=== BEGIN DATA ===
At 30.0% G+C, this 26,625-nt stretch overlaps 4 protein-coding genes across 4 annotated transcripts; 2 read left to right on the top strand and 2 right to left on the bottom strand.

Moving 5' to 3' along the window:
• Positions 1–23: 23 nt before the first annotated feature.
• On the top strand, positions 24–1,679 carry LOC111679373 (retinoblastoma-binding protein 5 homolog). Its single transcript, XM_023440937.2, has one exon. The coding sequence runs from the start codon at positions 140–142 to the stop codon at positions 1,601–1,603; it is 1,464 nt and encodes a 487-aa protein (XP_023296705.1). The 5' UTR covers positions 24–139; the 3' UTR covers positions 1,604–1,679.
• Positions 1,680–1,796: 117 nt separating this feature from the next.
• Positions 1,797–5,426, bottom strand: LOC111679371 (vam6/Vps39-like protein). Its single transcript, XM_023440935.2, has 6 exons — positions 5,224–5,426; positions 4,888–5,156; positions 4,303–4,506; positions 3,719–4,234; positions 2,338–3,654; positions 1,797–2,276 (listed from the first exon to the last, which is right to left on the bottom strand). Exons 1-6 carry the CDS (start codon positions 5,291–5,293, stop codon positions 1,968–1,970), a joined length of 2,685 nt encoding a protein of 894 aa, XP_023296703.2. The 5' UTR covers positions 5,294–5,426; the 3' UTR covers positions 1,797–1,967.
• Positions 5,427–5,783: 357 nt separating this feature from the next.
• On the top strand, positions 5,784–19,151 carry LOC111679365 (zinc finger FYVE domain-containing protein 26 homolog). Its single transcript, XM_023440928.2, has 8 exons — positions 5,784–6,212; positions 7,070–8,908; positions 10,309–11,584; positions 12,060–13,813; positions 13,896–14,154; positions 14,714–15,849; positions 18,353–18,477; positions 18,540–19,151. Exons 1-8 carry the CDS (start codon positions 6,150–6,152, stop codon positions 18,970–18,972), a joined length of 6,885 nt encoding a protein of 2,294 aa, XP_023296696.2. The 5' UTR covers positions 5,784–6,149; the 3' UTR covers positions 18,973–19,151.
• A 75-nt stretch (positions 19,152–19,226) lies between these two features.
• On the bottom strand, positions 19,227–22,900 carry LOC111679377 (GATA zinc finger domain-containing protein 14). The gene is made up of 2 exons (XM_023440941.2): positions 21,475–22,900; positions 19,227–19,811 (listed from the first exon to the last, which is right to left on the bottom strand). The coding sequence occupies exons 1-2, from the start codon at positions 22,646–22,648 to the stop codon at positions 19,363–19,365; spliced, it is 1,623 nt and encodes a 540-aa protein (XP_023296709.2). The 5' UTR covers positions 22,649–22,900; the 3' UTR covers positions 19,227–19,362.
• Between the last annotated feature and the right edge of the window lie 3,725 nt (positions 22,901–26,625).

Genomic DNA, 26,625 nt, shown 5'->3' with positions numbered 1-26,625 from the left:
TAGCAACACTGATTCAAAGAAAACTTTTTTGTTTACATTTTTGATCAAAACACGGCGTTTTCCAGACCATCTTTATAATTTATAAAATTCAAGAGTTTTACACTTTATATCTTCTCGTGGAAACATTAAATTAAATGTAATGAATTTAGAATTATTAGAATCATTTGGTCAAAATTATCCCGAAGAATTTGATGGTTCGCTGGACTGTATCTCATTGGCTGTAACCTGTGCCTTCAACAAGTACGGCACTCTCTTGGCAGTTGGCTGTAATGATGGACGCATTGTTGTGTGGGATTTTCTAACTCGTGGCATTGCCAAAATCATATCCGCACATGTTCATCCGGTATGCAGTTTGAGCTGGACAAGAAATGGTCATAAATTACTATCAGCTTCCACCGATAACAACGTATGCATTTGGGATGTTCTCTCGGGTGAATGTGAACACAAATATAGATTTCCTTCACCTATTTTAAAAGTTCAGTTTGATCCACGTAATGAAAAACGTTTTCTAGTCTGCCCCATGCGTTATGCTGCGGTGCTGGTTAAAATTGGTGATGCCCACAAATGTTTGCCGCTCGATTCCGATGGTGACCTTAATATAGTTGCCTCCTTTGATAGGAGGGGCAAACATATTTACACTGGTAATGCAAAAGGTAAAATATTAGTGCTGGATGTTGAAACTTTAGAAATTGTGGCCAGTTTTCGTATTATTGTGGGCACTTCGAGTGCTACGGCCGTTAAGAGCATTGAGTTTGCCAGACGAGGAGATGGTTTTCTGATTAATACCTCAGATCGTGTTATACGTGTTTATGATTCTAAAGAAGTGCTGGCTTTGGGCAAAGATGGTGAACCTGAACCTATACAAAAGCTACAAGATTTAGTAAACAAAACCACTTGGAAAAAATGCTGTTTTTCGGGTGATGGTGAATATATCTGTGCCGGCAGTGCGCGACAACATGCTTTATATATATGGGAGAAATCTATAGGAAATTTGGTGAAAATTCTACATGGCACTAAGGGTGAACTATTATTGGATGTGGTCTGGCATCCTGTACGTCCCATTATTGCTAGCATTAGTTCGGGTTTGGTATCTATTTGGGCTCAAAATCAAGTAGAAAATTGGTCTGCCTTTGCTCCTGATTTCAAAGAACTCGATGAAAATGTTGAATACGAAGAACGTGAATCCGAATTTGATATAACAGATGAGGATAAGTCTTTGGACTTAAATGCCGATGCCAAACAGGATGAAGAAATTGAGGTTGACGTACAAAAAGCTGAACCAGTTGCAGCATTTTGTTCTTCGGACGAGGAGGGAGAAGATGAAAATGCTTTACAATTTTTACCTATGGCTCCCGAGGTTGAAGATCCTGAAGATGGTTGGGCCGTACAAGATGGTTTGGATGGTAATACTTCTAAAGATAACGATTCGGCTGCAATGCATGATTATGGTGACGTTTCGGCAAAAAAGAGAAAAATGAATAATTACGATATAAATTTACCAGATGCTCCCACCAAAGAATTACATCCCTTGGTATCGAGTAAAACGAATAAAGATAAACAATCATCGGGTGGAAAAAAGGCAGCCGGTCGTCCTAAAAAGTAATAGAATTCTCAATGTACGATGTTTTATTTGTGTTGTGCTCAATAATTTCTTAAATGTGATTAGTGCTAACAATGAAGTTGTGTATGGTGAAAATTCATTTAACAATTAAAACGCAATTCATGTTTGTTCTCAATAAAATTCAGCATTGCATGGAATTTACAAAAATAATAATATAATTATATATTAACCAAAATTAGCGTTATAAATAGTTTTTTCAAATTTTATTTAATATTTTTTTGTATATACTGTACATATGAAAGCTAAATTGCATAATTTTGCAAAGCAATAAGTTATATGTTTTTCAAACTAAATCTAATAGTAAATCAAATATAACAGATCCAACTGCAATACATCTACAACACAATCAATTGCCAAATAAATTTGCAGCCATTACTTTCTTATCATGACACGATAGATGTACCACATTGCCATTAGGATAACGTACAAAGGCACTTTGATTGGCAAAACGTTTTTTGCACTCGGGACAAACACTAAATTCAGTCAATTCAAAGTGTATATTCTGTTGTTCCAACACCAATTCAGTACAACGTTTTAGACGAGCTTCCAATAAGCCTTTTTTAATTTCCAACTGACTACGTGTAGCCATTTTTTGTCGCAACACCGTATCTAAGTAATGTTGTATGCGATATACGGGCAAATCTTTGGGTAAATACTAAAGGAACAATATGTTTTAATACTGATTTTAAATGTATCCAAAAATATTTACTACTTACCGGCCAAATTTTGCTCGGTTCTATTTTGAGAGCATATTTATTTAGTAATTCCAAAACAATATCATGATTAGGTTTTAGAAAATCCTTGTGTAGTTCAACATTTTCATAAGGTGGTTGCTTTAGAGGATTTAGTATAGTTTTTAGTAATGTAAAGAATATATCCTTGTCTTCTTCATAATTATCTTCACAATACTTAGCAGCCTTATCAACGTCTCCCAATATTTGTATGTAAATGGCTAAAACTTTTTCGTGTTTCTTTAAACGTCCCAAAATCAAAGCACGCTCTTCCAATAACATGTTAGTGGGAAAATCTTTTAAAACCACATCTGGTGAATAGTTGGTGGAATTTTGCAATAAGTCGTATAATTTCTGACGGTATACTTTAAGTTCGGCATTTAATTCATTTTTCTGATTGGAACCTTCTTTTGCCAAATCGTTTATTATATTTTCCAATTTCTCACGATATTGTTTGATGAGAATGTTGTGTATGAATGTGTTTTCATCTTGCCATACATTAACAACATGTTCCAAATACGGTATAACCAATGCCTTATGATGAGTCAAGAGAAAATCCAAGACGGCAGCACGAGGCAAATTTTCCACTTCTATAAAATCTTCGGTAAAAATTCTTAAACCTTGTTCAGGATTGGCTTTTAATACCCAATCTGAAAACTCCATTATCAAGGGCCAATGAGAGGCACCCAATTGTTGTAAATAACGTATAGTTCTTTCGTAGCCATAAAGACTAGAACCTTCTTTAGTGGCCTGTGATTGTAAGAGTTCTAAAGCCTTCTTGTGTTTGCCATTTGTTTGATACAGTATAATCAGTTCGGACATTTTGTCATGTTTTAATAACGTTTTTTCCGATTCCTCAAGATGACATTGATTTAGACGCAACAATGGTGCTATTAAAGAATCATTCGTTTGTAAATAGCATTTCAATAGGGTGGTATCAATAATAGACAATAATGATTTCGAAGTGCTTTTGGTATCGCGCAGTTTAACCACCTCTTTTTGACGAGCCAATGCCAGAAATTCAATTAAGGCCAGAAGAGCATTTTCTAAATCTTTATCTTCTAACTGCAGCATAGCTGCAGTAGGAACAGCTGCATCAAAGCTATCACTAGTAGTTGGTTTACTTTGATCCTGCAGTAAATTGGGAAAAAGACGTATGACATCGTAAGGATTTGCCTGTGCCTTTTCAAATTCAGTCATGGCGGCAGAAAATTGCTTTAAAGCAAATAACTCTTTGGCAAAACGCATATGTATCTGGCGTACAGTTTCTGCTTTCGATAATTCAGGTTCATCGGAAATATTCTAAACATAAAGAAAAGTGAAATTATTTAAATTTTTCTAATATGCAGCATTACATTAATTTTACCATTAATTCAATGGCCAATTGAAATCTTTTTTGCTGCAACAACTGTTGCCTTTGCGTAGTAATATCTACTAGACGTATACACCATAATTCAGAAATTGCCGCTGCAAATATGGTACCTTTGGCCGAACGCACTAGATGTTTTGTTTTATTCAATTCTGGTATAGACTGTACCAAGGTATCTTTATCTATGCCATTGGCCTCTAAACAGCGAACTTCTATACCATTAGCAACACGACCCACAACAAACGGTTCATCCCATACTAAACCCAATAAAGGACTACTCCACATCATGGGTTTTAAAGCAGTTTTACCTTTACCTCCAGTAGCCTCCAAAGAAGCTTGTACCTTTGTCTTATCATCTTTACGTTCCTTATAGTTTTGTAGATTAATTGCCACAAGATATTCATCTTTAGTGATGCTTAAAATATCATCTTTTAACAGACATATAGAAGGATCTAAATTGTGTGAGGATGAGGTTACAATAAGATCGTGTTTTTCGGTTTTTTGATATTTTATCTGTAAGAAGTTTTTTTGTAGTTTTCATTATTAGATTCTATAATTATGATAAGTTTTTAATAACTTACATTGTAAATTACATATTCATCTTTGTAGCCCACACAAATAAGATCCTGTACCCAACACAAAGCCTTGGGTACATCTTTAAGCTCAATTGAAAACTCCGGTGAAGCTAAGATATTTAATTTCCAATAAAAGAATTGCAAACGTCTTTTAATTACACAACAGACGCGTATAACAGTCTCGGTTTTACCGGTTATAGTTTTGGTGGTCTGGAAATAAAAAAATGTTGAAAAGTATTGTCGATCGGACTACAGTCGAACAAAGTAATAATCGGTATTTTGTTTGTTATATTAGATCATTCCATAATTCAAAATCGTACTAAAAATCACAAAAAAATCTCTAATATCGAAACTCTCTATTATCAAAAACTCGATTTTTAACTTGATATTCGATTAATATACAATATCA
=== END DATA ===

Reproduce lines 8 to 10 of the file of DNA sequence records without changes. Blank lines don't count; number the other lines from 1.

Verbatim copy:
• On the top strand, positions 5,784–19,151 carry LOC111679365 (zinc finger FYVE domain-containing protein 26 homolog). Its single transcript, XM_023440928.2, has 8 exons — positions 5,784–6,212; positions 7,070–8,908; positions 10,309–11,584; positions 12,060–13,813; positions 13,896–14,154; positions 14,714–15,849; positions 18,353–18,477; positions 18,540–19,151. Exons 1-8 carry the CDS (start codon positions 6,150–6,152, stop codon positions 18,970–18,972), a joined length of 6,885 nt encoding a protein of 2,294 aa, XP_023296696.2. The 5' UTR covers positions 5,784–6,149; the 3' UTR covers positions 18,973–19,151.
• A 75-nt stretch (positions 19,152–19,226) lies between these two features.
• On the bottom strand, positions 19,227–22,900 carry LOC111679377 (GATA zinc finger domain-containing protein 14). The gene is made up of 2 exons (XM_023440941.2): positions 21,475–22,900; positions 19,227–19,811 (listed from the first exon to the last, which is right to left on the bottom strand). The coding sequence occupies exons 1-2, from the start codon at positions 22,646–22,648 to the stop codon at positions 19,363–19,365; spliced, it is 1,623 nt and encodes a 540-aa protein (XP_023296709.2). The 5' UTR covers positions 22,649–22,900; the 3' UTR covers positions 19,227–19,362.